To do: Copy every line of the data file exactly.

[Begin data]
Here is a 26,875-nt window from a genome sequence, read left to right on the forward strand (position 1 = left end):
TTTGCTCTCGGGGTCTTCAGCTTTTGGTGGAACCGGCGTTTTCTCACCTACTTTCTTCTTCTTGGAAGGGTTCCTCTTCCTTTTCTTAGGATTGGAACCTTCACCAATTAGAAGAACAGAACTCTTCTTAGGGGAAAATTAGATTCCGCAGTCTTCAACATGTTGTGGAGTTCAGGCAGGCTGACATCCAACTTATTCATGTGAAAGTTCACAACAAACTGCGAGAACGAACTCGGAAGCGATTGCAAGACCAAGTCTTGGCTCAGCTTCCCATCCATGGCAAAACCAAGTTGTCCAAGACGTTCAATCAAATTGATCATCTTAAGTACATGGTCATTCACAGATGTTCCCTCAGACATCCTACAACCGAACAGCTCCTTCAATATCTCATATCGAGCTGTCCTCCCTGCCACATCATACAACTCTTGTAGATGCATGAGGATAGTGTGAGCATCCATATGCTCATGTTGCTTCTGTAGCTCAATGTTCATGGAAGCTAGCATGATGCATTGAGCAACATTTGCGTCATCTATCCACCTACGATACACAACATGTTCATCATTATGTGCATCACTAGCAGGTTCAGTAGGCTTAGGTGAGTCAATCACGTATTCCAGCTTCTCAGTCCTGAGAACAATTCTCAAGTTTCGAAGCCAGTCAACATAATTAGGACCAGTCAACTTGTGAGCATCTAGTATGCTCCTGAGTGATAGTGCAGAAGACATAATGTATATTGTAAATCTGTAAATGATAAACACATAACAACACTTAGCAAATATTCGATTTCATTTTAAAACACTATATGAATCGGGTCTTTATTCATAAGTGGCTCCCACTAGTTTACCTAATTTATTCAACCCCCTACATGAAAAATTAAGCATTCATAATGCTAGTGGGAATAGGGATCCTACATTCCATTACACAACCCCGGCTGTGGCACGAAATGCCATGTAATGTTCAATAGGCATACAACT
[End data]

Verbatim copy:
Here is a 26,875-nt window from a genome sequence, read left to right on the forward strand (position 1 = left end):
TTTGCTCTCGGGGTCTTCAGCTTTTGGTGGAACCGGCGTTTTCTCACCTACTTTCTTCTTCTTGGAAGGGTTCCTCTTCCTTTTCTTAGGATTGGAACCTTCACCAATTAGAAGAACAGAACTCTTCTTAGGGGAAAATTAGATTCCGCAGTCTTCAACATGTTGTGGAGTTCAGGCAGGCTGACATCCAACTTATTCATGTGAAAGTTCACAACAAACTGCGAGAACGAACTCGGAAGCGATTGCAAGACCAAGTCTTGGCTCAGCTTCCCATCCATGGCAAAACCAAGTTGTCCAAGACGTTCAATCAAATTGATCATCTTAAGTACATGGTCATTCACAGATGTTCCCTCAGACATCCTACAACCGAACAGCTCCTTCAATATCTCATATCGAGCTGTCCTCCCTGCCACATCATACAACTCTTGTAGATGCATGAGGATAGTGTGAGCATCCATATGCTCATGTTGCTTCTGTAGCTCAATGTTCATGGAAGCTAGCATGATGCATTGAGCAACATTTGCGTCATCTATCCACCTACGATACACAACATGTTCATCATTATGTGCATCACTAGCAGGTTCAGTAGGCTTAGGTGAGTCAATCACGTATTCCAGCTTCTCAGTCCTGAGAACAATTCTCAAGTTTCGAAGCCAGTCAACATAATTAGGACCAGTCAACTTGTGAGCATCTAGTATGCTCCTGAGTGATAGTGCAGAAGACATAATGTATATTGTAAATCTGTAAATGATAAACACATAACAACACTTAGCAAATATTCGATTTCATTTTAAAACACTATATGAATCGGGTCTTTATTCATAAGTGGCTCCCACTAGTTTACCTAATTTATTCAACCCCCTACATGAAAAATTAAGCATTCATAATGCTAGTGGGAATAGGGATCCTACATTCCATTACACAACCCCGGCTGTGGCACGAAATGCCATGTAATGTTCAATAGGCATACAACT